Work.Life.Ai - Week Ending 10.18.19
There are so many conversations happening around artificial intelligence right now that if you are new to the subject, it might not be clear that these technologies are not just one thing, but really a collection of techniques. The research, as Kathleen Walch discusses, shows that the application of artificial intelligence technology right now will fall into one or more of seven common patterns.
Those seven patterns are listed below (Source is Cognilytica ) along with a contemporary example that most of us might encounter as we go about our daily lives.
Hyper-personalization (Zappos serves you up a pair of shoes based on your previous purchases)
Autonomous systems (unmanned vehicles such as driverless cars or drones)
Predictive analytics and decision support (using big data to help make decisions and predictions)
Conversational/human interactions (Siri, Alexa, Cortana etc.)
Patterns and anomalies (genetic research, fraud detection)
Recognition systems (facial recognition used in security)
Goal driven systems (games, IBM Watson playing Jeopardy)
This week’s series of interesting articles about the expanding use of artificial intelligence in our lives, covers a cross section of industry sectors. I have left my own comments out of the snippets, but have added the source of the article for your further consideration.
Two questions for considerations as you read articles on AI are:
Which of the seven patterns are being utilized in the innovations highlighted below?
What role will political lobbyists play in shaping policies in these highly regulated industries?
These articles are from Healthcare, Insurance, Legal and Banking industries. All of which are highly regulated.
Healx Ltd., which is a British firm just raised $56 million to further research on using artificial intelligence to quickly identify and develop treatments for rare diseases by speeding up discover and testing. The co-founder, Tim Guilliams says that AI is allowing them to do “hypothesis-free” development by letting algorithms decide which diseases they will work on. Read more via Bloomberg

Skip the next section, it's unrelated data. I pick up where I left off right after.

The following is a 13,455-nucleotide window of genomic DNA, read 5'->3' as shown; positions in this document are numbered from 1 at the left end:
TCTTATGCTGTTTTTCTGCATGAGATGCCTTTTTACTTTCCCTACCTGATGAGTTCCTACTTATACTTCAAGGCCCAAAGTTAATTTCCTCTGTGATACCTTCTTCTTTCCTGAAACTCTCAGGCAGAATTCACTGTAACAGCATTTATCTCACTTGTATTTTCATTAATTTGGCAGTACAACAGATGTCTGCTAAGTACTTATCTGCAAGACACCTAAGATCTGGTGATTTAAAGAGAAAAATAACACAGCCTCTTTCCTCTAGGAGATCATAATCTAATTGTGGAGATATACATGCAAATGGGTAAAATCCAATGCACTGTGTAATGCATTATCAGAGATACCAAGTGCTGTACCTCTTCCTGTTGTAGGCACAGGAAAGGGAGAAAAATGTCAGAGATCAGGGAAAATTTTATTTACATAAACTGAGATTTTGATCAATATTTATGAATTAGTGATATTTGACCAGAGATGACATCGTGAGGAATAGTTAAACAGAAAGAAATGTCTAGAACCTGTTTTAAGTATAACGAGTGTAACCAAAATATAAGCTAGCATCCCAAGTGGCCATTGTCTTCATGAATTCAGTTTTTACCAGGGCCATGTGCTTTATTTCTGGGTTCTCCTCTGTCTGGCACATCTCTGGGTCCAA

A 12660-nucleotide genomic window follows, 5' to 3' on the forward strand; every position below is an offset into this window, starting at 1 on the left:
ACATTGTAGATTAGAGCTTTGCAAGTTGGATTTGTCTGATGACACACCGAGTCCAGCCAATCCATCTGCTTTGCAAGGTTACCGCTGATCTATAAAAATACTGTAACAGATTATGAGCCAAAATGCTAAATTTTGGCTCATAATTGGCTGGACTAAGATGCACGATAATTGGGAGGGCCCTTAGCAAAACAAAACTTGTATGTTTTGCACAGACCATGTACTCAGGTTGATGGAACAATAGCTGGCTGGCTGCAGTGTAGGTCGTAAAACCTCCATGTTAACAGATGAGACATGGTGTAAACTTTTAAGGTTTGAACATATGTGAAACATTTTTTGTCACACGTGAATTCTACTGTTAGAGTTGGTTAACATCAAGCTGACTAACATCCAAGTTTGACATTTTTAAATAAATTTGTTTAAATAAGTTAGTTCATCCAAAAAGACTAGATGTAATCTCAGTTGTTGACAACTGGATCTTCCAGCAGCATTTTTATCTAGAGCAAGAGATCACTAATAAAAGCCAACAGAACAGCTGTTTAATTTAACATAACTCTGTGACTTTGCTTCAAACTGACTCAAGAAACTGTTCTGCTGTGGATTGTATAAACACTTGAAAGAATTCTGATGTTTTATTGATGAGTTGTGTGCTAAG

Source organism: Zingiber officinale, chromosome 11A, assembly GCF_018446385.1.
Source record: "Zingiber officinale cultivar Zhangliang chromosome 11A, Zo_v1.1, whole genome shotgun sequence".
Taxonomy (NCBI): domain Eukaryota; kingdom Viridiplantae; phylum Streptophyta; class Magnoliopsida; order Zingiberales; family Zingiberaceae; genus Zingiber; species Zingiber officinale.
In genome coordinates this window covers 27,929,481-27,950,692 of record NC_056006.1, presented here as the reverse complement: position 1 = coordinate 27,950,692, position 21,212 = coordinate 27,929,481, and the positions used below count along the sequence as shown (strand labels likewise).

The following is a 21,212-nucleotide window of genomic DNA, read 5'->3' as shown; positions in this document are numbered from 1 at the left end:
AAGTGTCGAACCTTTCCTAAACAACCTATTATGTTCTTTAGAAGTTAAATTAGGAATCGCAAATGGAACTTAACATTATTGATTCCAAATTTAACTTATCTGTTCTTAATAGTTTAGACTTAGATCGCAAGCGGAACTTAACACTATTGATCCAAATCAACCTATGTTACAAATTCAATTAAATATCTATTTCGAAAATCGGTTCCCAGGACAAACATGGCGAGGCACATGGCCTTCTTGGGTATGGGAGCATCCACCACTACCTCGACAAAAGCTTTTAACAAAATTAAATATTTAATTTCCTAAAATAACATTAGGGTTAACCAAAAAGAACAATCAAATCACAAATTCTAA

Coming to a Coloscopy near you! Medtronic (NYSE:MDT) has launched the GI Genius in Barcelona, Spain. This new technology will use artificial intelligence technology to detect polyps and spot the presence of pre-cancerous legions. Read more via Seeking Alpha
You can find a previous blog article here about the changes that AI is bringing to the insurance industry through call center operations ( AI Will Lower Costs for Insurance Call Centers; Will it Also Lower Headcount?). Insurers are also introducing drones to check property damage and using robo-advisors to respond to customers. Read more via Yahoo Finance
I have written about facial recognition technologies being applied in the criminal justice domains, but algorithms and machine learning are already at work in lawyers’ offices to more “accurately” review contracts and take a more data-driven approach to the practice of law. Observers think the technology will improve operations by completing high volume recurring tasks like filling out forms. Read more via Observer and Law.com.
The banking industry is predicting job losses due to artificial intelligence technology. A recent report from Wells Fargo is predicting a loss of 200,000 jobs in retail banking by 2030 due to advances in banking automation. The areas projected for impact include back office operations, customer service and compliance. Read more via Winston Salem Journal.
As workers, it is hard to imagine a workplace today that is not going to require us to engage with some amount of artificial intelligence technology. If in the rare situation that we don’t do it at work, we will certainly have to do it in our personal lives if we shop online or do any of our daily activities for which we rely on the use of a smart phone.